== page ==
A contact centre is defined as a coordinated system of people, processes, technologies and strategies that provides access to information, resources, and expertise, through appropriate channels of communication, enabling interactions that create value for the customer and organisation.[11][12] In contrast to in-house management, outsourced bureau contact centres are a model of contact centre that provide services on a 'pay per use' model.

The modern contact center has developed more complex systems, which require highly skilled operational and management staff that can use multichannel online and offline tools to improve customer interaction.[13][14][15] Call centre technologies include speech recognition software to allow computers to handle first level of customer support, text mining and natural language processing to allow better customer handling, agent training by automatic mining of best practices from past interactions, support automation and many other technologies to improve agent productivity and customer satisfaction.

A call centre can be seen as a queueing network and results from queueing theory such as the probability an arriving customer needs to wait before starting service useful for provisioning capacity.[26] (Erlang's C formula is such a result for an M/M/c queue and approximations exist for an M/G/k queue.) Statistical analysis of call centre data has suggested arrivals are governed by an inhomogeneous Poisson process and jobs have a log-normal service time distribution.[27] Simulation algorithms are increasingly being used to model call arrival, queueing and service levels.[28] Call centre operations have been supported by mathematical models beyond queueing, with operations research, which considers a wide range of optimisation problems seeking to reduce waiting times while keeping server utilisation and therefore efficiency high.[29] Call centres have received criticism for low pay rates and restrictive working practices for employees, which have been deemed as a dehumanising environment.[30][31][32] Other research illustrates how call centre workers develop ways to counter or resist this environment by integrating local cultural sensibilities or embracing a vision of a new life.[33] Most call centres provide electronic reports that outline performance metrics, quarterly highlights and other information about the calls made and received.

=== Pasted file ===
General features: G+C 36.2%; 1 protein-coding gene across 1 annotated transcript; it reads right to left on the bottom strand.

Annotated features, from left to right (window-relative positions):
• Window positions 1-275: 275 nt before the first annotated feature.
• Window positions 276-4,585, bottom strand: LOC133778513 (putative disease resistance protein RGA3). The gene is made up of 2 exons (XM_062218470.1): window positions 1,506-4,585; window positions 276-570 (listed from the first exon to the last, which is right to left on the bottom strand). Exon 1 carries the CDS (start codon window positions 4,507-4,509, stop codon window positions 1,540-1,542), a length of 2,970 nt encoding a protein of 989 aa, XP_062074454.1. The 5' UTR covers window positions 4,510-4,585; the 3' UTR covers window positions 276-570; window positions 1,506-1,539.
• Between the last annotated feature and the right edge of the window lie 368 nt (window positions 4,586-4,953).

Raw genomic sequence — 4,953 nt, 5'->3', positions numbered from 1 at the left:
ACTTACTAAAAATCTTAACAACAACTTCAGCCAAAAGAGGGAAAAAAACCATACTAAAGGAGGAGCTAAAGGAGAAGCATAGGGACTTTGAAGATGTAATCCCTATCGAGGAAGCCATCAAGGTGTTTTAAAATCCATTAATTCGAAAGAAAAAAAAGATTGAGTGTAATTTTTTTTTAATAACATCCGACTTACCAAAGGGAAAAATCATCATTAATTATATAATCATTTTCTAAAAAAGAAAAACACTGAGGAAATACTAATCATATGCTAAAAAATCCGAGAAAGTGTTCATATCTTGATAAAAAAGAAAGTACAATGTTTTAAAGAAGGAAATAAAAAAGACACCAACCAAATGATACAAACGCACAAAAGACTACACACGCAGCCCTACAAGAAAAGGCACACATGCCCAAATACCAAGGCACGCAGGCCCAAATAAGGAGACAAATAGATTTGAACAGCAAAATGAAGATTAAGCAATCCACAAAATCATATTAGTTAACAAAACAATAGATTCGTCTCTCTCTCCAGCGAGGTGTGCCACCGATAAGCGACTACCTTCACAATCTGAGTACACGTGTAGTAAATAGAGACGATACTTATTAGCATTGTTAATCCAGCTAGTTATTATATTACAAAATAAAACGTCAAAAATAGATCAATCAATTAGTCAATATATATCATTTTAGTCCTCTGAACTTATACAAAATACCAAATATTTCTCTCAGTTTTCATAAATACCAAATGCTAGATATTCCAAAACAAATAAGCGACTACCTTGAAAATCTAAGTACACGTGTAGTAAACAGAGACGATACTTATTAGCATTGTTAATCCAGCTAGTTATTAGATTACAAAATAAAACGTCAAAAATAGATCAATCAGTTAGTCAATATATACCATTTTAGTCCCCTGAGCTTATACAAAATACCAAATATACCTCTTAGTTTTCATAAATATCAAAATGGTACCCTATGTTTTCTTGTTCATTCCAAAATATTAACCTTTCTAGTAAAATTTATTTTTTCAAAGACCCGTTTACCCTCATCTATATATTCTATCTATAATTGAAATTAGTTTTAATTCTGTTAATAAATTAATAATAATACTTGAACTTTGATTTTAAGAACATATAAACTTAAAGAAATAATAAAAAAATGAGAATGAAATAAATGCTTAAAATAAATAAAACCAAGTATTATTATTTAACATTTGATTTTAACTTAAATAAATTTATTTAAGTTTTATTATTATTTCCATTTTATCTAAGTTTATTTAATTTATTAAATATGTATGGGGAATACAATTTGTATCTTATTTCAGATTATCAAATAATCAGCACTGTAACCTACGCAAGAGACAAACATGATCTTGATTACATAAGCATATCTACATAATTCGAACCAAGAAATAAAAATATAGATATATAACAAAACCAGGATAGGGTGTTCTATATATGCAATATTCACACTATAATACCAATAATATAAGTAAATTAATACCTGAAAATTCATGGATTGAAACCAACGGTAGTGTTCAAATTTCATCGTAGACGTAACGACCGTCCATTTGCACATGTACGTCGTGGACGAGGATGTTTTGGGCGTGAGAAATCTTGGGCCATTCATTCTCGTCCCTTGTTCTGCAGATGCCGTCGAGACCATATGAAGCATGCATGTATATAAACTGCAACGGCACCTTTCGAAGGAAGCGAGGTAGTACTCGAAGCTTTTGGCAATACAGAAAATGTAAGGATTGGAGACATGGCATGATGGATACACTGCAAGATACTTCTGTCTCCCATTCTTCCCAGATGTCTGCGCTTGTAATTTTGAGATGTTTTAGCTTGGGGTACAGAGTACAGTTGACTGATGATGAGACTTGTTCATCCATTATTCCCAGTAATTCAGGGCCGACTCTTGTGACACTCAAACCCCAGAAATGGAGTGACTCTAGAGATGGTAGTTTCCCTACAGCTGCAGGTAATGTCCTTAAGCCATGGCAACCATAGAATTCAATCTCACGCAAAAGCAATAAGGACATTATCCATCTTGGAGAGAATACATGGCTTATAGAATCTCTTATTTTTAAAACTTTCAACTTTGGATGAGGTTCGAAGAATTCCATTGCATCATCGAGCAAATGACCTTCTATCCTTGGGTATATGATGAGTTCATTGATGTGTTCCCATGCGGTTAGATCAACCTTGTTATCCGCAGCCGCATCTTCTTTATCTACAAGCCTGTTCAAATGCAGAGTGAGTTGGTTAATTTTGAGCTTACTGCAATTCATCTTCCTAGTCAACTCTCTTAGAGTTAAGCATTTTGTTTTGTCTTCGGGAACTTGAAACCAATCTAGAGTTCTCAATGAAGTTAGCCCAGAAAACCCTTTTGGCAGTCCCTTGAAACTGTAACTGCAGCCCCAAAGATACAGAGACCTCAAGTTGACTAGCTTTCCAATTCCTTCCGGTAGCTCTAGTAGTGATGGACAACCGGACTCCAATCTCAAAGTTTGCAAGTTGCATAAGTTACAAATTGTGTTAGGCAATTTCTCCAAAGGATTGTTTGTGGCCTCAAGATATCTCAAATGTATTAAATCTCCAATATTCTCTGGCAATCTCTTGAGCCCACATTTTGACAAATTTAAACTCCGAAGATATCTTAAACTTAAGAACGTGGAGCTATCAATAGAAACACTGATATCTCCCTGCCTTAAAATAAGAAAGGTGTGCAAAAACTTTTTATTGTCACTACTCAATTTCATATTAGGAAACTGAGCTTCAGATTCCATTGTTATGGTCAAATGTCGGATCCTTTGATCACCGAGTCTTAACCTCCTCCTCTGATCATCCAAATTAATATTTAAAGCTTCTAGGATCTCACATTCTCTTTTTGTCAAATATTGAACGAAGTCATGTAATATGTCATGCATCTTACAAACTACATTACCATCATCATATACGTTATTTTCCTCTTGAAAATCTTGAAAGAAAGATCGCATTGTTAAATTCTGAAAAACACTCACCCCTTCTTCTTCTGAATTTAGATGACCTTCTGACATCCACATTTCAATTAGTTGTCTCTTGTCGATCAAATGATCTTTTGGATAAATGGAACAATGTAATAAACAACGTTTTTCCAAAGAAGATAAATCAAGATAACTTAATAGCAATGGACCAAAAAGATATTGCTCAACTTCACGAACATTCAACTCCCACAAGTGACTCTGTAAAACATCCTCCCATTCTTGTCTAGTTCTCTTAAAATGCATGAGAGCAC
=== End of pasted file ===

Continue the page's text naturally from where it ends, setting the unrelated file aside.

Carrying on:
However, it has also been argued that such close monitoring breaches the human right to privacy.[35] Complaints are often logged by callers who find the staff do not have enough skill or authority to resolve problems,[36] as well as appearing apathetic.[37] These concerns are due to a business process that exhibits levels of variability because the experience a customer gets and results a company achieves on a given call are dependent upon the quality of the agent.[38] Call centres are beginning to address this by using agent-assisted automation to standardise the process all agents use.[39][40][41] However, more popular alternatives are using personality and skill based approaches.[42][43] The various challenges encountered by call operators are discussed by several authors.[44][45][46][47][48] Indian call centres have been the focus of several documentary films, the 2004 film Thomas L.